ESCC is reviewing their management of rights of way and ten countryside sites, including Camber Sand Dunes and Seven Sisters Country Park. The council is seeking feedback from walkers, cyclists, horse riders and other countryside visitors on why people use public paths and open access spaces.
Responses to this survey, which runs until 20 February 2015, will help the council develop a new management plan, which it aims to put into action in April 2016.
Lionel Pringle, Treasurer of the Rother Ramblers, urged all walkers to complete the survey. "It is important that ESCC is made aware that a not inconsiderable portion of their electorate use these paths, and expect them to be kept in a useable state," he said.
However, Mr Pringle argued that the council’s current maintenance of public rights of way is inadequate. "A meagre staff and even more meagre budget" designated by ESCC to rights of way has meant paths are becoming "increasingly difficult" to use, said Mr Pringle.
"The upkeep of these footpaths is right at the bottom of the heap when it comes to county council priorities," he said. "2,000 miles of rights of way in our county are under serious threat."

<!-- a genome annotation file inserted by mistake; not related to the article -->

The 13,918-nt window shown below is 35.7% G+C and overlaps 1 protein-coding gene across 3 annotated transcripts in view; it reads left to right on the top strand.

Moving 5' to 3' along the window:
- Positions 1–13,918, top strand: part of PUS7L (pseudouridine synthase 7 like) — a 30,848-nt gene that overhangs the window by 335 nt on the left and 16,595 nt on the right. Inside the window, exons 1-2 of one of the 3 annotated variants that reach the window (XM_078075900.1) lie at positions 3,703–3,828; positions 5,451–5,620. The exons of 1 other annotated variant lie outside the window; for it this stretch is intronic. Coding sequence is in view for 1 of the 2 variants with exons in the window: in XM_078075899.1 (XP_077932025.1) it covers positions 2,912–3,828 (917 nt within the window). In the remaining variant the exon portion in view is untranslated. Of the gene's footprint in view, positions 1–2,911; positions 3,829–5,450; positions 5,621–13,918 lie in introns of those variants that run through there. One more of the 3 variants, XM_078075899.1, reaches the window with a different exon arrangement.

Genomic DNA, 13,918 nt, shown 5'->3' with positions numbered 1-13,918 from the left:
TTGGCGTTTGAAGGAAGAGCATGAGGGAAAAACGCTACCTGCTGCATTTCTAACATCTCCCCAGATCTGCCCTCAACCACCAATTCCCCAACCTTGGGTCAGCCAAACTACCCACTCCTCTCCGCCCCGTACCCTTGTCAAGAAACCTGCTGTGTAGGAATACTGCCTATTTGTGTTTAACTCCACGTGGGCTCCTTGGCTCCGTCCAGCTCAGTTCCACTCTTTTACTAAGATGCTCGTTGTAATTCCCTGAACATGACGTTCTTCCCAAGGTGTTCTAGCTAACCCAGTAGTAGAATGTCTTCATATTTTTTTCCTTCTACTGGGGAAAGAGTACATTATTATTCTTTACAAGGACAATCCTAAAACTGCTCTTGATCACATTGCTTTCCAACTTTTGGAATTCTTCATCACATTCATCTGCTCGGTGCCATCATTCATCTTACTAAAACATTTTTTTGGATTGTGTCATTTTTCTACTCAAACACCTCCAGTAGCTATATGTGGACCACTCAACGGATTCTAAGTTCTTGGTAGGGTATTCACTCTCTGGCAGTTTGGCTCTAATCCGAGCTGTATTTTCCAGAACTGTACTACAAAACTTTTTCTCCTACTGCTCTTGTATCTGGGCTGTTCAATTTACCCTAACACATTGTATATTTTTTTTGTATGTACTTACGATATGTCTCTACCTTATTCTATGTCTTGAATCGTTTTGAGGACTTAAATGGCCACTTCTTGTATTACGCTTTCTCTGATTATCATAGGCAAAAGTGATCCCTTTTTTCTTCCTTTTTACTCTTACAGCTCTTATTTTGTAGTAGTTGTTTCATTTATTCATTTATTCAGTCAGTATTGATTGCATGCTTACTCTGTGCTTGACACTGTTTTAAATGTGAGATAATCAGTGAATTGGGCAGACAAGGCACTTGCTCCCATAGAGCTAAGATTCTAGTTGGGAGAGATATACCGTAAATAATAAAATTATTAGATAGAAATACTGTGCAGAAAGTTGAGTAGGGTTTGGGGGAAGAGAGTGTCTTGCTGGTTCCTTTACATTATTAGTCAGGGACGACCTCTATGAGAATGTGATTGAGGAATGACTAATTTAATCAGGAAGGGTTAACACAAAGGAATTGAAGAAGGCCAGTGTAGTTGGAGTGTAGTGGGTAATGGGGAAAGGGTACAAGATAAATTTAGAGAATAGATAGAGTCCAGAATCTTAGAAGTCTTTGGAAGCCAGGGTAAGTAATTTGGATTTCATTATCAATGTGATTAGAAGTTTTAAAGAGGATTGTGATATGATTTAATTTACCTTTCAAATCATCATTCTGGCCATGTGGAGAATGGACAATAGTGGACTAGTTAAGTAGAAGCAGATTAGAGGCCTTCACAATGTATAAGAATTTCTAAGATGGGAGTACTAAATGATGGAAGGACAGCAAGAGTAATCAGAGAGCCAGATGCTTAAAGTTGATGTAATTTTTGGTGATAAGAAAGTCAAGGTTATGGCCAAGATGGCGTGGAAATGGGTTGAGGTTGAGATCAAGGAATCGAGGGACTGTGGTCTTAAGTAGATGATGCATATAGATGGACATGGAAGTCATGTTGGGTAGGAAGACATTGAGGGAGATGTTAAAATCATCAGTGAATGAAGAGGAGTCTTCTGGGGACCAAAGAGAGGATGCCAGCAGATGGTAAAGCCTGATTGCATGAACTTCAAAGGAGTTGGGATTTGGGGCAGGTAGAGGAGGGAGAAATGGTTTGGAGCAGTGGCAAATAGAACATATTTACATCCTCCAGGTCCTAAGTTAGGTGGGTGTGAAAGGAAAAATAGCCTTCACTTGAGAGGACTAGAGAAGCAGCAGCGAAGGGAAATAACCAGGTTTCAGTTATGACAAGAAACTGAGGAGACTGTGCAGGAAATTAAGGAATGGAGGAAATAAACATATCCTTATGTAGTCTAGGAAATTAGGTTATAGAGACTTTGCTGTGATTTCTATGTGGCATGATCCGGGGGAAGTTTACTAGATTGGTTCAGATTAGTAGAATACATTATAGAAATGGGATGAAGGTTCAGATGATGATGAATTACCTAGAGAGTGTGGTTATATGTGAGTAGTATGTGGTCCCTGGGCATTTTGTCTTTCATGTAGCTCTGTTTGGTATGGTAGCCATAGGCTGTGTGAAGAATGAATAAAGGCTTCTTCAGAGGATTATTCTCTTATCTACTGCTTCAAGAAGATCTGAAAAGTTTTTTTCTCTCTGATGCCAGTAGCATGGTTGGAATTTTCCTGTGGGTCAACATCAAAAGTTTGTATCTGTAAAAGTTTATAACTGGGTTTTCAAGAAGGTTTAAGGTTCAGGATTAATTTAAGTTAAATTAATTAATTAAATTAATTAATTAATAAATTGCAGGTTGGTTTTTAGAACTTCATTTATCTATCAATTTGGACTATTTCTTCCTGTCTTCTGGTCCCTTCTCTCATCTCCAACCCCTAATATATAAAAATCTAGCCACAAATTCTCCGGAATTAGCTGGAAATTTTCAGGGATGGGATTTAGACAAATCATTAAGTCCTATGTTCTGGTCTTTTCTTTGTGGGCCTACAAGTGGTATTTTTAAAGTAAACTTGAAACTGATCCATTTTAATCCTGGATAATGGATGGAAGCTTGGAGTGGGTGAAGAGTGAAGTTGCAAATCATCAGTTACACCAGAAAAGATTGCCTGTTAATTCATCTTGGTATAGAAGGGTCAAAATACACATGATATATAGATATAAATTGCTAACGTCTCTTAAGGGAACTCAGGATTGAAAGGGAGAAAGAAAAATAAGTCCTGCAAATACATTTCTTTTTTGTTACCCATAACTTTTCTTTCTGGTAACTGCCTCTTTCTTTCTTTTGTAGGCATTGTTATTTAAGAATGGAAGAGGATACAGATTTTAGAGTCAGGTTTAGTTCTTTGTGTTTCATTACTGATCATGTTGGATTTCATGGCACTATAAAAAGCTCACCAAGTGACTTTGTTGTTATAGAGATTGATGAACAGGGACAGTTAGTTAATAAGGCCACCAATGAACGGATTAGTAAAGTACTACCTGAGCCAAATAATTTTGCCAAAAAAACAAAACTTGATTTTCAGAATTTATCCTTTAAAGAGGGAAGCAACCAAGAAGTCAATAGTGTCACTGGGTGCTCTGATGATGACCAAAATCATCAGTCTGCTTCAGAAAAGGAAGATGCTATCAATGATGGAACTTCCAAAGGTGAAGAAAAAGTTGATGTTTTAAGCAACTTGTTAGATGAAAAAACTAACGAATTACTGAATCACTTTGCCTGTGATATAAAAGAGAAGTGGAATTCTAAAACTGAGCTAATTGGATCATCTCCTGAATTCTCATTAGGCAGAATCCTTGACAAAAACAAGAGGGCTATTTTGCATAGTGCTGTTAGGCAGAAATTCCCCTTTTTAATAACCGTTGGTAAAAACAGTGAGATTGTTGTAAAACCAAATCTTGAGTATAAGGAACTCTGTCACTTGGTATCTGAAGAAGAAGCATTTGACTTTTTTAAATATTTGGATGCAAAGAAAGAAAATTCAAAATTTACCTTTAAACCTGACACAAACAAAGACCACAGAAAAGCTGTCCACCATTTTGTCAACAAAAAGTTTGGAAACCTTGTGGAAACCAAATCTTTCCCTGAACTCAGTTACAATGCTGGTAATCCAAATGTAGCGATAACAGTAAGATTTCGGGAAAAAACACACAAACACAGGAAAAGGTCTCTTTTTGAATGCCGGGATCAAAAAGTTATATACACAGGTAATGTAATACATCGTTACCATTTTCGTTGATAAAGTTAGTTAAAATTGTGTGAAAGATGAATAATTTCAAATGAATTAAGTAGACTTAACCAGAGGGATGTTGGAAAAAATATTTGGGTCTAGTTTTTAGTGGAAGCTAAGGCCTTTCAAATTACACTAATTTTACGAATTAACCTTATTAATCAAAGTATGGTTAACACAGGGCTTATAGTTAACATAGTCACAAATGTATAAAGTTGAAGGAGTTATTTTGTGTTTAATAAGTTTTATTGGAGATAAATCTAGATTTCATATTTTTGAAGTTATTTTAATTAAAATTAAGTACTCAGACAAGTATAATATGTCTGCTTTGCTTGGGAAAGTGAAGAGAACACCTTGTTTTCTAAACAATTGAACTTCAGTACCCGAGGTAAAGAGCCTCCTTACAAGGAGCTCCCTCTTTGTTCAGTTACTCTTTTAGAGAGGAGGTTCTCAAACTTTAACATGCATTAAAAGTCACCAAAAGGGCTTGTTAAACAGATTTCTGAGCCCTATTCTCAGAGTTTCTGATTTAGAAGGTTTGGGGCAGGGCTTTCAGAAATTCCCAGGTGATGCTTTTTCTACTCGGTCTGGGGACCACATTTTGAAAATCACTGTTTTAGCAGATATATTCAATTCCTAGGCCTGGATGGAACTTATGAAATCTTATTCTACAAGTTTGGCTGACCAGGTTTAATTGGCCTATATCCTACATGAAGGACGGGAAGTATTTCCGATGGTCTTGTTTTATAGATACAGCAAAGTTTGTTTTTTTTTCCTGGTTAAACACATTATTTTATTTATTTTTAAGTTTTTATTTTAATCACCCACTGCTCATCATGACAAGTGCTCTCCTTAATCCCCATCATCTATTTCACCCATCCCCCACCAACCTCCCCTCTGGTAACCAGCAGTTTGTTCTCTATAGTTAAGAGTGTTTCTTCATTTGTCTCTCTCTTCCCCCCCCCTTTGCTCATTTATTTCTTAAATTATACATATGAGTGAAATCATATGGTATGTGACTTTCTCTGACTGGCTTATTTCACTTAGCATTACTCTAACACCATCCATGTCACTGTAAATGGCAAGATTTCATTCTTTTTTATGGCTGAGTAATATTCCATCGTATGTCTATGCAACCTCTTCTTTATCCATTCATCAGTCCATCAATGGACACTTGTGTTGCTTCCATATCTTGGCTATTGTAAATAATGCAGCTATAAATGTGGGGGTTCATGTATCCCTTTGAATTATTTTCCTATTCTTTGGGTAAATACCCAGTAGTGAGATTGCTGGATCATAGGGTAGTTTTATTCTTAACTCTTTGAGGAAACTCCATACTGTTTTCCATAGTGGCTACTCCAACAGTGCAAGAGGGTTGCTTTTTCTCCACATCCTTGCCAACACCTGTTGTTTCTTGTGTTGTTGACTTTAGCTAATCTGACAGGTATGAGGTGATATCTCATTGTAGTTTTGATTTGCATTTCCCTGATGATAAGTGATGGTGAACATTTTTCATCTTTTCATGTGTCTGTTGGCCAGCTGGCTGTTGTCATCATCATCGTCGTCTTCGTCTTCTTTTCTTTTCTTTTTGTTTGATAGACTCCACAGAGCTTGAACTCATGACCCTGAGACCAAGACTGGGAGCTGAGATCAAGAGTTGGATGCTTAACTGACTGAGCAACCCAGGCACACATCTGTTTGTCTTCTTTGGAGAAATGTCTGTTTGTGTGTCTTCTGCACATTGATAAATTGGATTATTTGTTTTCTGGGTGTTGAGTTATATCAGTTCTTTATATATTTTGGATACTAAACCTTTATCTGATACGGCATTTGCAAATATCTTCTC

Public rights of way include public footpaths, bridleways and byways. These are subject to the same legal protection as all other highways, including trunk roads. As our local highway authority, ESCC has a duty to protect the rights of the public to the use and enjoyment of paths in the Hastings area. The council is legally responsible for maintaining the surface of paths, including bridges, and keeping them free of overgrowth. Public rights of way around Hastings can be found on the ESCC website and on Ordnance Survey’s Explorer Map 124.
The survey can be accessed here and a paper copy is available from local libraries. The survey is available in large print, Braille and languages other than English by calling 03456 080 193 or emailing firstname.lastname@example.org.